Barefoot Running – Is it Good for You? [2022 Guide]

Should You Run Barefoot?

Barefoot running as a modern concept has been around for over 20 years.

But barefoot running in reality goes back hundreds and even thousands of years to when we had either no shoes or very minimalist shoes available to us.

So were our ancestors right to be running barefoot?

Does it reduce injuries as many people claim?

Does it strengthen your foot and leg muscles?

I’ve looked at the research available and using that collected knowledge I will look at the following in this blog article:

(you can jump to any section by clicking on it).

What is Barefoot Running?

This sounds like a really silly question right? Barefoot running would be running with nothing on your feet.

Well included in the barefoot running movement is minimalist running. Minimalist running is running in shoes that are “paired back” compared to the usual trainers.

They often have no heel pitch (no extra height in the heel compared to the front of the foot) or even sometimes a negative heel (heel is lower than the front of the foot). They also usually have a very flexible upper and don’t have a firm heel cup – thus removing support for the feet.

 Some minimalist options over the years have included the Vibram 5 finger socks, the Nike Free which has a range varying in support, the Skechers Go Walk – mainly the earlier models which had no upper support.

Vibram by the way settled a class action law suit against them, and this is what Professor John Goldman (Harvard Law School) had to say to runnersworld.com 

“The gist of her claim is that Vibram illegally obtained an economic windfall from her because it was only by making false health claims that Vibram induced consumers to buy FiveFingers shoes, and to pay more for them than they would have otherwise.”

There have been no successful cases against any other minimalist shoe companies that I’m aware of and in the end Vibram did not accept the premise of the law suit but paid out of court.

Photos of 3 minimalist shoes, the Skechers GoWalk, The Vibram 5 Fingers, and the Nike Free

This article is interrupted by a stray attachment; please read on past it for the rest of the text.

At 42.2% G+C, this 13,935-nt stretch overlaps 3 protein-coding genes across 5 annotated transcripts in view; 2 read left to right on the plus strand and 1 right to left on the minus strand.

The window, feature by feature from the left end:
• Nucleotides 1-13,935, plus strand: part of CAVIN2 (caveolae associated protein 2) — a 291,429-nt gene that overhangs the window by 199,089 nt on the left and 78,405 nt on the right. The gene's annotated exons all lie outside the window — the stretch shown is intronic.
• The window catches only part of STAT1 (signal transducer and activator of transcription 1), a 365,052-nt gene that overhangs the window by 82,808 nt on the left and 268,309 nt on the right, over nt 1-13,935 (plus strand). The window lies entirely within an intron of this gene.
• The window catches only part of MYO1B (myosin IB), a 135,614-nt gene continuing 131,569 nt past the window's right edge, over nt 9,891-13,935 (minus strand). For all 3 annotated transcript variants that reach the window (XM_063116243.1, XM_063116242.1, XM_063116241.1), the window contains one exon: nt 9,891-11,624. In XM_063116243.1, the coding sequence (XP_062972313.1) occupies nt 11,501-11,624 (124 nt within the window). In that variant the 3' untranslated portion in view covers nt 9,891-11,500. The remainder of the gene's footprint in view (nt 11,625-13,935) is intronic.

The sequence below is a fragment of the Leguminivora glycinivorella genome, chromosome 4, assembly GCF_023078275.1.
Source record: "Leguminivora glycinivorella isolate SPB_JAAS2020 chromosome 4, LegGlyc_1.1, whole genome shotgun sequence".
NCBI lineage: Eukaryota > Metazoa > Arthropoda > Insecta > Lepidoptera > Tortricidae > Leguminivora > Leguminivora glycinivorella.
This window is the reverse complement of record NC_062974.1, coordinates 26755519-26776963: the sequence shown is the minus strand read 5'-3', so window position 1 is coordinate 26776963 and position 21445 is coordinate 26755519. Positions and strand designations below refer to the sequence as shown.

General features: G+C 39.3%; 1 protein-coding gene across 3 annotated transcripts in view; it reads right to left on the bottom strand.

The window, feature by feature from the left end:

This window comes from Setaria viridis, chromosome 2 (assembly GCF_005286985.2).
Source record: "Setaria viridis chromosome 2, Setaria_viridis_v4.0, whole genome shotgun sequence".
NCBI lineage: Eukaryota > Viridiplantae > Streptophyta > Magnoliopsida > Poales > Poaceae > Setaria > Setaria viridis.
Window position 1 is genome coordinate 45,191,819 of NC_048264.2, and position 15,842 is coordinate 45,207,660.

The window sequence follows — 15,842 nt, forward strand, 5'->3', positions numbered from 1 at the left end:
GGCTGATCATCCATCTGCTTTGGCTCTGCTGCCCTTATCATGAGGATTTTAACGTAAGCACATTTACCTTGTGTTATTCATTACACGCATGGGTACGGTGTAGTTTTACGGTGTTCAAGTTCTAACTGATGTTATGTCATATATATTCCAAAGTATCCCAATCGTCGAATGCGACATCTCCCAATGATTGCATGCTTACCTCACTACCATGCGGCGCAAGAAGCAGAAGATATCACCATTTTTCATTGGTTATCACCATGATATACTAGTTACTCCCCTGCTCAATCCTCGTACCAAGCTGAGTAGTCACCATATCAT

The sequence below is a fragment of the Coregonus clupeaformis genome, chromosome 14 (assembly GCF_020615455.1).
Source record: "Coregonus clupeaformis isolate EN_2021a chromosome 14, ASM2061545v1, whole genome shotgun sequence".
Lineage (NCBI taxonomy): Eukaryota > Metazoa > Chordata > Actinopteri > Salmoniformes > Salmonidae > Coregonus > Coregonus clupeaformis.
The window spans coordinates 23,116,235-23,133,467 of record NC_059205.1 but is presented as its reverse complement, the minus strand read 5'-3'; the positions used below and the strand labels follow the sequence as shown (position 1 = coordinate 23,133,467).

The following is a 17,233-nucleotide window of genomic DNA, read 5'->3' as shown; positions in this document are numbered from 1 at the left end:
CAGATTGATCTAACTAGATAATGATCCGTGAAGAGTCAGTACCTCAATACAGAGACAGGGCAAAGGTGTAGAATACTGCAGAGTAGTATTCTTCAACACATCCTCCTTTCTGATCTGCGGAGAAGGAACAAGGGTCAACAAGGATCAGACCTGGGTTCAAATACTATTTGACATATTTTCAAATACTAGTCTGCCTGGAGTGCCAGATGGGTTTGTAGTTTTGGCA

On top of that there is the surfaces to consider.

Should you barefoot run on:

  • sand,
  • grass,
  • trails,
  • asphalt/concrete?

Barefoot Running Can Be a Disaster!

Over nearly 20 years of seeing patients who run I have come across a few cases where I think they have been given very bad advice. Advice that has caused them to be in tremendous pain after doing just a few runs, not necessarily barefoot but also in minimalist shoes.

I’m going to share a case study of a lady I’ve treated as a patient in my podiatry clinic (Dynamic Podiatry), as one of the reasons that changing to barefoot running could be a massive mistake, and cause injury and a resulting lack of exercise and its benefits.

So my patient Trina (not her real name), a 48 year old woman, had been coming to see me for a few years for treatment of Achilles tendinitis and plantar fasciitis that she had suffered from for years on and off. 

I treated her with a customised off the shelf orthotic at the time and things were going quite well. With the orthoses and a stable pair of trainers (Brooks Ariel) she was able to do the running that she loved which made her a much happier person.

One day, after not seeing her for a while Trina presented to the clinic with a bit of a story.

She’d seen a therapist who had told her to: “run in minimalist shoes without orthotics and become more of a toe-runner.”

The day she presented she told me she had followed his advice, bought some minimalist shoes and left the orthotics out, which resulted in her suffering severe pain throughout the posterior compartments of her legs (calves an hamstrings). 

So much pain that she could hardly walk.

So Much Pain She Could Hardly Walk.

Off her own bat she decided to go back to her trainers and orthotics and was feeling a lot better.

So, what does this say for barefoot running.

It is one case study, so I won’t pretend to be able to say that it applies to everybody who tries barefoot running.